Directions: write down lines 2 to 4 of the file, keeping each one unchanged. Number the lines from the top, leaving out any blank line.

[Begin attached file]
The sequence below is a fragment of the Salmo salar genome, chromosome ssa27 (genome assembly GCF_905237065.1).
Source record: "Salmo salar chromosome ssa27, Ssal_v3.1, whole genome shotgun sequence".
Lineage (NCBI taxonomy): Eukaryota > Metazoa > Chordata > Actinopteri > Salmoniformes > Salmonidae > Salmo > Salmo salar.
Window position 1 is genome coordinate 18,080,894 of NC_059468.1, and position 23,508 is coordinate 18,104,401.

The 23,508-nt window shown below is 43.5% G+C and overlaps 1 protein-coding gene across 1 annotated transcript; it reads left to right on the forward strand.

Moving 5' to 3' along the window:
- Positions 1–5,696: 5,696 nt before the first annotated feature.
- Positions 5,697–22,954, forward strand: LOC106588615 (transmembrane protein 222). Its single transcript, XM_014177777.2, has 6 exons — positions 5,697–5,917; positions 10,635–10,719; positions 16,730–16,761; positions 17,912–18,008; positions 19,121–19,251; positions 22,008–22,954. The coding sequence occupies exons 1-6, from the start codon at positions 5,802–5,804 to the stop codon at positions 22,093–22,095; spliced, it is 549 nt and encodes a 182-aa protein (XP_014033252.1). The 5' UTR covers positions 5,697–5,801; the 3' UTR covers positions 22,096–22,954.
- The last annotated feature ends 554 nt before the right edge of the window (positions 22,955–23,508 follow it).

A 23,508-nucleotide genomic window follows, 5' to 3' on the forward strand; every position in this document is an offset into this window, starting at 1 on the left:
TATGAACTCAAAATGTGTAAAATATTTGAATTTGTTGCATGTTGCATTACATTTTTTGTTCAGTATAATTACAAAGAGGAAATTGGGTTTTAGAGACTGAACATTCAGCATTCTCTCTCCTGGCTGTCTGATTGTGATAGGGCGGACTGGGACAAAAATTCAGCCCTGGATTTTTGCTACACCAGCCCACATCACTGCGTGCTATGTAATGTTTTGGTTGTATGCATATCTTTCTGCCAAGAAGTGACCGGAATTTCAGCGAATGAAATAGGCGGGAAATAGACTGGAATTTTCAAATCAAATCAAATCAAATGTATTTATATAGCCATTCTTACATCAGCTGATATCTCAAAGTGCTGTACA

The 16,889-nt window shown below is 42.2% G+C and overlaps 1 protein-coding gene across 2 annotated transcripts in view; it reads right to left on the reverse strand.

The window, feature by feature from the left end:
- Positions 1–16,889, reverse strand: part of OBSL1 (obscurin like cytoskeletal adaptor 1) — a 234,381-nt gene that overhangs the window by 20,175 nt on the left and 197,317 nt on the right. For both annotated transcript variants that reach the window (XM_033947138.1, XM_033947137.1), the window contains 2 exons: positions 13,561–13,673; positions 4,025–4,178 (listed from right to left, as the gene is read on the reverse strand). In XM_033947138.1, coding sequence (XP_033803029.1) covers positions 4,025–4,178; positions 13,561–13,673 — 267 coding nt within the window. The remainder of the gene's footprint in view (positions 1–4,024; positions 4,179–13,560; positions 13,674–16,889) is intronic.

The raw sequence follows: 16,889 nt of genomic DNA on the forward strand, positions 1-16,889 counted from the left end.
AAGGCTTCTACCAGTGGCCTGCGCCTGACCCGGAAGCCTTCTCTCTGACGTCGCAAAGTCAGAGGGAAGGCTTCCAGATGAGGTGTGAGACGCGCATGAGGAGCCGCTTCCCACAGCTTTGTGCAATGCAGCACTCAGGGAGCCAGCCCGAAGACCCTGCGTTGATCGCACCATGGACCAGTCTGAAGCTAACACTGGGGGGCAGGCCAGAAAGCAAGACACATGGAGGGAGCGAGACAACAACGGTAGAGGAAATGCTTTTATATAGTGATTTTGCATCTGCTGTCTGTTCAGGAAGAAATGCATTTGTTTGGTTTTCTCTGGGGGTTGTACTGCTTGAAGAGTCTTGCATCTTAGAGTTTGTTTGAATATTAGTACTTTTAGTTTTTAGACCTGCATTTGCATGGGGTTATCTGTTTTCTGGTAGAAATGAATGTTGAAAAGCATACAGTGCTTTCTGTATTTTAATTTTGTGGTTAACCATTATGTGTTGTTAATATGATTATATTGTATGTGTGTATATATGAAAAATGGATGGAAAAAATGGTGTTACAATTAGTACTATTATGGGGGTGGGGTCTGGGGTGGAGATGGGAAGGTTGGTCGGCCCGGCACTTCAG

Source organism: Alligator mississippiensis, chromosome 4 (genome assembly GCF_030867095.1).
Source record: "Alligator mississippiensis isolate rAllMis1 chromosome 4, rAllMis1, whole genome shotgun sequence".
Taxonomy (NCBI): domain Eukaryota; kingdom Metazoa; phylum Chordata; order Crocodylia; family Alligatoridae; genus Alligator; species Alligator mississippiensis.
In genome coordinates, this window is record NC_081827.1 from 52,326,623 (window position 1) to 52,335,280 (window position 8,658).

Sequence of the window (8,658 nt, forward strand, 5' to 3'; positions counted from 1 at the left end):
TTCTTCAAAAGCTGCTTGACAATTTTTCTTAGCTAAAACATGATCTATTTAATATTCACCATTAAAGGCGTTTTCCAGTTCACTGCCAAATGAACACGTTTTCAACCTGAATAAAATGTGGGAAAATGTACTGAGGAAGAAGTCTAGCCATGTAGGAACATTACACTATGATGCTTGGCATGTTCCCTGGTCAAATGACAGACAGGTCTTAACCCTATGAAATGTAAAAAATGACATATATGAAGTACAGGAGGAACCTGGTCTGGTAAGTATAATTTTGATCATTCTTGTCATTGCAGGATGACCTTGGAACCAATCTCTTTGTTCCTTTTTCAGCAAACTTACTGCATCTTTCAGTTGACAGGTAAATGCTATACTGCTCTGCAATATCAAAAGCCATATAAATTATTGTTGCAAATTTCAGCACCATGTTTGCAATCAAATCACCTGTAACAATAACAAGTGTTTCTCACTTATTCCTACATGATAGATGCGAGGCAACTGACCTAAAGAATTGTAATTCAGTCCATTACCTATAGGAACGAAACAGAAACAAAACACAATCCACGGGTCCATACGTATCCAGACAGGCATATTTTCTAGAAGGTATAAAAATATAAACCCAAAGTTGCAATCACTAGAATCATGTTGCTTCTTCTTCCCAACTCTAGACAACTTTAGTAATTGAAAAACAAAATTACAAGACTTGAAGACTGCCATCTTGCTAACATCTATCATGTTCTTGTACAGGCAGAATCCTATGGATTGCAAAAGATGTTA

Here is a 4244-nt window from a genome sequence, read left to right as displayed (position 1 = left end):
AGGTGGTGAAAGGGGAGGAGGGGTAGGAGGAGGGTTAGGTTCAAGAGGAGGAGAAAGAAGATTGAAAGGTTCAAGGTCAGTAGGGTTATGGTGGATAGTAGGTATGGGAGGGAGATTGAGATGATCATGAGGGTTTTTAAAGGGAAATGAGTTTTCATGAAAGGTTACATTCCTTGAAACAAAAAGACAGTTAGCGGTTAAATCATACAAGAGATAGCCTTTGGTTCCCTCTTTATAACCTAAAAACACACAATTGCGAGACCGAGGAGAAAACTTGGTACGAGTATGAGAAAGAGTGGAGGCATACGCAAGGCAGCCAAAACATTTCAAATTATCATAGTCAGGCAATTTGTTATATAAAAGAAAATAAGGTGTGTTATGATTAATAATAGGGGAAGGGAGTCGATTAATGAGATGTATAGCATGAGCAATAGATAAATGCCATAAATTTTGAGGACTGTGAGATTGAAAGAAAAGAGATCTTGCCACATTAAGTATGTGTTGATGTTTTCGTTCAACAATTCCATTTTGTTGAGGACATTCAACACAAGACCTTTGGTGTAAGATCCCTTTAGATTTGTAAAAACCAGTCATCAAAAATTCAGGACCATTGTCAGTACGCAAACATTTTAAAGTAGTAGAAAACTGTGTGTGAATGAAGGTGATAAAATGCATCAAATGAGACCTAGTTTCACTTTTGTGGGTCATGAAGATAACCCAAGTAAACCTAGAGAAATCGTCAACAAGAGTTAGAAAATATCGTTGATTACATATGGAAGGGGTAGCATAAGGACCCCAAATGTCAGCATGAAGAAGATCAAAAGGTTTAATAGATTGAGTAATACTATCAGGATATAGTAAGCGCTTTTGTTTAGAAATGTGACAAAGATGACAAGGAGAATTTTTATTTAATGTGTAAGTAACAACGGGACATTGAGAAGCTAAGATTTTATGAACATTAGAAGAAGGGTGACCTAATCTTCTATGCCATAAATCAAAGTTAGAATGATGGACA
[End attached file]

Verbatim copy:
Source record: "Salmo salar chromosome ssa27, Ssal_v3.1, whole genome shotgun sequence".
Lineage (NCBI taxonomy): Eukaryota > Metazoa > Chordata > Actinopteri > Salmoniformes > Salmonidae > Salmo > Salmo salar.
Window position 1 is genome coordinate 18,080,894 of NC_059468.1, and position 23,508 is coordinate 18,104,401.